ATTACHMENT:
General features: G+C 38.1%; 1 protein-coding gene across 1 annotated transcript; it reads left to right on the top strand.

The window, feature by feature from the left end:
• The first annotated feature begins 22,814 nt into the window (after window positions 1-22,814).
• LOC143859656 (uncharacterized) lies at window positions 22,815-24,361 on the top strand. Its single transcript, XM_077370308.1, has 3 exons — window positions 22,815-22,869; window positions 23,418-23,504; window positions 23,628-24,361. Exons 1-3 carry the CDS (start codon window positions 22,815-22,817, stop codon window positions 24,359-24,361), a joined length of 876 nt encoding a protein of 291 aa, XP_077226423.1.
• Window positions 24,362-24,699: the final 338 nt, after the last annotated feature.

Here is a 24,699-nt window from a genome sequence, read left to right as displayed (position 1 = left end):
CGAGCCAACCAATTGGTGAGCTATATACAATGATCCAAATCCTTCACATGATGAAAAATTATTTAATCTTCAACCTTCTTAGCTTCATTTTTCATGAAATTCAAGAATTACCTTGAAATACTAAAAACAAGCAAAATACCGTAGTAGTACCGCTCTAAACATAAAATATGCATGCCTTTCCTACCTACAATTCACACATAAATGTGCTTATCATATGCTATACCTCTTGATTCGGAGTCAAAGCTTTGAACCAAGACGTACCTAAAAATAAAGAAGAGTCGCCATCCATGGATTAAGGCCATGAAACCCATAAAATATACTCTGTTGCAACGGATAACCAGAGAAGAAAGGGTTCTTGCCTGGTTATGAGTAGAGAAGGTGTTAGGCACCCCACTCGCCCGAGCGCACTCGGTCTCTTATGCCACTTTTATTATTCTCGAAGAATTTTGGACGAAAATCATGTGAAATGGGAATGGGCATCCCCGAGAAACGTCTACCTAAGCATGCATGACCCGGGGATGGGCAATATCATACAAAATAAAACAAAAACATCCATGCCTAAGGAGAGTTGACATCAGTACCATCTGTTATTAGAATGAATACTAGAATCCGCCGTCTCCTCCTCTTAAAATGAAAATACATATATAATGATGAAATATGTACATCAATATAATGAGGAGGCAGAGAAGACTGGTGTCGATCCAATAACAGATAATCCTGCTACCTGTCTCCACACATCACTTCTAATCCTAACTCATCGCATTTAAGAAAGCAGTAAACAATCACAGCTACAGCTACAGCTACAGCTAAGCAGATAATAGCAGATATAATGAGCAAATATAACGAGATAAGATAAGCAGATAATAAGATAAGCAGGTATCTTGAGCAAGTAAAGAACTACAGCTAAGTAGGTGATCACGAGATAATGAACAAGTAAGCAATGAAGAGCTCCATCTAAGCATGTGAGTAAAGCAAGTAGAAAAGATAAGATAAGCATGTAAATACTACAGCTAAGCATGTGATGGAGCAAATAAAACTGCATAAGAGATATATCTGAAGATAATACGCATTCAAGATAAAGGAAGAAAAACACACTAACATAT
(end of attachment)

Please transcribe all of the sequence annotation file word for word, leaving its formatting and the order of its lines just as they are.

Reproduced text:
General features: G+C 38.1%; 1 protein-coding gene across 1 annotated transcript; it reads left to right on the top strand.

The window, feature by feature from the left end:
• The first annotated feature begins 22,814 nt into the window (after window positions 1-22,814).
• LOC143859656 (uncharacterized) lies at window positions 22,815-24,361 on the top strand. Its single transcript, XM_077370308.1, has 3 exons — window positions 22,815-22,869; window positions 23,418-23,504; window positions 23,628-24,361. Exons 1-3 carry the CDS (start codon window positions 22,815-22,817, stop codon window positions 24,359-24,361), a joined length of 876 nt encoding a protein of 291 aa, XP_077226423.1.
• Window positions 24,362-24,699: the final 338 nt, after the last annotated feature.

Here is a 24,699-nt window from a genome sequence, read left to right as displayed (position 1 = left end):
CGAGCCAACCAATTGGTGAGCTATATACAATGATCCAAATCCTTCACATGATGAAAAATTATTTAATCTTCAACCTTCTTAGCTTCATTTTTCATGAAATTCAAGAATTACCTTGAAATACTAAAAACAAGCAAAATACCGTAGTAGTACCGCTCTAAACATAAAATATGCATGCCTTTCCTACCTACAATTCACACATAAATGTGCTTATCATATGCTATACCTCTTGATTCGGAGTCAAAGCTTTGAACCAAGACGTACCTAAAAATAAAGAAGAGTCGCCATCCATGGATTAAGGCCATGAAACCCATAAAATATACTCTGTTGCAACGGATAACCAGAGAAGAAAGGGTTCTTGCCTGGTTATGAGTAGAGAAGGTGTTAGGCACCCCACTCGCCCGAGCGCACTCGGTCTCTTATGCCACTTTTATTATTCTCGAAGAATTTTGGACGAAAATCATGTGAAATGGGAATGGGCATCCCCGAGAAACGTCTACCTAAGCATGCATGACCCGGGGATGGGCAATATCATACAAAATAAAACAAAAACATCCATGCCTAAGGAGAGTTGACATCAGTACCATCTGTTATTAGAATGAATACTAGAATCCGCCGTCTCCTCCTCTTAAAATGAAAATACATATATAATGATGAAATATGTACATCAATATAATGAGGAGGCAGAGAAGACTGGTGTCGATCCAATAACAGATAATCCTGCTACCTGTCTCCACACATCACTTCTAATCCTAACTCATCGCATTTAAGAAAGCAGTAAACAATCACAGCTACAGCTACAGCTACAGCTAAGCAGATAATAGCAGATATAATGAGCAAATATAACGAGATAAGATAAGCAGATAATAAGATAAGCAGGTATCTTGAGCAAGTAAAGAACTACAGCTAAGTAGGTGATCACGAGATAATGAACAAGTAAGCAATGAAGAGCTCCATCTAAGCATGTGAGTAAAGCAAGTAGAAAAGATAAGATAAGCATGTAAATACTACAGCTAAGCATGTGATGGAGCAAATAAAACTGCATAAGAGATATATCTGAAGATAATACGCATTCAAGATAAAGGAAGAAAAACACACTAACATAT